BK 117 B-1
Introduced in 1987, the B-1 is fitted with LTS 101-750B-1 engines to provide increased performance, and a 140 kg (309 lb) increase in payload.
BK 117 B-1C
Aircraft Picture - Russian BK 117

Picture - Russian BK 117

UK-cerified version with reduced range and endurance.
BK 117 B-2
BK 117 C-1
Powered by two Turbomeca Arriel 1E engines. Later models may be upgrated to Arriel 1E2 engines.
BK 117 C-2/EC 145
powered by two Turbomeca Arriel 1E2 engines.
NBK 117
License-built model produced in Indonesia.
BK 117 850D-2
Introduced in 2010, the 850D-2 variant is a STC (Supplementary Type Certificate) development of BK117B-2 incorporating Honeywell LTS 101-850B-2 engines aimed at improving OEI and Category A performance . Development and certification was conducted in New Zealand in conjunction with Honeywell.


Aircraft Picture - A German BK 117 air ambulance

Picture - A German BK 117 air ambulance

Civil operators

The majority of the helicopters are operated by various emergency services although it is also operated by private individuals, companies and executive charter operators.


New South Wales Police Force
New South Wales Fire Brigades
New South Wales Rural Fire Service
Westpac Life Saver Rescue Helicopter Service
Western Australia Police
Energex Rescue Helicopter

Aircraft Picture - An Australian BK 117 air ambulance

Picture - An Australian BK 117 air ambulance


Shock Trauma Air Rescue Society


Gendarmerie nationale operates 15 EC145 with 6 more on order
Sécurité Civile received 32 EC145 (2 lost by accident) and has 5 more examples on order

New Zealand

Auckland Rescue Helicopter Trust
Northland Emergency Services Trust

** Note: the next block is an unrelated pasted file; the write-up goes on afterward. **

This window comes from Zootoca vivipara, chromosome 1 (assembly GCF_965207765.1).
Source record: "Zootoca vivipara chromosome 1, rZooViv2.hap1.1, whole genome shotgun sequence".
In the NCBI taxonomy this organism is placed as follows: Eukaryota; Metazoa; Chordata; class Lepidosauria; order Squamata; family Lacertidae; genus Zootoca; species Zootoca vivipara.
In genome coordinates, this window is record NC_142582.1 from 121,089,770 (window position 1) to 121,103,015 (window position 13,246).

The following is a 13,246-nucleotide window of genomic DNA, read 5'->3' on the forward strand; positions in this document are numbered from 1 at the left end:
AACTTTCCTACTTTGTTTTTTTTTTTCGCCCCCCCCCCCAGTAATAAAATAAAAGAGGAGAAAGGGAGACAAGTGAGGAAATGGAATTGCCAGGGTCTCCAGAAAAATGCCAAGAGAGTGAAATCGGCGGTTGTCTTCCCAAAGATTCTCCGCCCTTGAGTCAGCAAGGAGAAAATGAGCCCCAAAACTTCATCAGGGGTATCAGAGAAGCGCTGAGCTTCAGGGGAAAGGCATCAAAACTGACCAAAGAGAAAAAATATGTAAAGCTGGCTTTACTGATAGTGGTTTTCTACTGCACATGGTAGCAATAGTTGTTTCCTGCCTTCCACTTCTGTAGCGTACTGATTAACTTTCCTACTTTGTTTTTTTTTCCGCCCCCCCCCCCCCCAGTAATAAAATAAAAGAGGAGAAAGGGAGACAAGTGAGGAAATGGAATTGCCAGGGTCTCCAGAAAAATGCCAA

Otago Rescue Helicopter Trust
Lifeflight Trust - Wellington
Hawkes Bay Helicopter Rescue Trust


Aircraft Picture - Western Australia Police BK 117

Picture - Western Australia Police BK 117

Deutsche Rettungsflugwacht


Greek Fire Department


Everett Aviation

Puerto Rico

Puerto Rico Police Department
Aeromed Air Ambulance Service

South Africa

South African Police Service

United States

Sentara Norfolk General Regional Air Ambulance, in operation since 1996

Military operators


Canadian Forces Air Command - A single BK 117-A3 was leased by the CF for a test program and designated as the CH-143. When the program was over, the aircraft was returned to MBB Canada.


Chilean Air Force


Colombian National Armada

South Africa

South African Air Force


Military of Venda


Iraqi Air Force

Specifications (BK 117 B-2)

Data from Jane's All The World's Aircraft 1993-94

General characteristics

Crew: 1
Capacity: up to 10 passengers
Length: 9.91 m (32 ft 6 in) (fuselage length)
Height: 3.85 m (12 ft 8 in) (rotors turning)
Empty weight: 1,727 kg (3,807 lb)
Max takeoff weight: 3,350 kg (7,385 lb)
Fuel capacity: 697 L (183 US Gallons, 153 Imp Gallons) internal fuel
Powerplant: 2 x— Textron Lycoming LTS 101-750B-1 turboshaft, 442 kW (593 hp) each
Main rotor diameter: 11.00 m (36 ft 1 in)
Main rotor area: 95.03 m (1,022.9 sq ft)


Maximum speed: 250 km/h (160 mph; 130 kn) at sea level
Never exceed speed: 278 km/h (173 mph; 150 kn)
Range: 541 km (336 mi; 292 nmi)
Service ceiling: 4,575 m (15,010 ft) (max certified altitude)
Hover Ceiling: 3,565 m (11,700 ft) (in ground effect)
Rate of climb: 11.00 m/s (2,165 ft/min)

Air ambulance

Related development

MBB Bo 105
Eurocopter EC 135
Eurocopter EC 145

"BK 117...a Terrestrial Space Ship". Air International, Vol 36 No 4, April 1989. Bromley, UK:Fine Scroll. ISSN 0306-5634. pp. 163-170.
Lambert, Mark. Jane's All The World's Aircraft 1993-94. Coulsdon, UK:Jane's Data Division, 1993. ISBN 0-7106-1066-1.

MBB/Kawasaki BK 117 Pictures

More aircraft.

Source: WikiPedia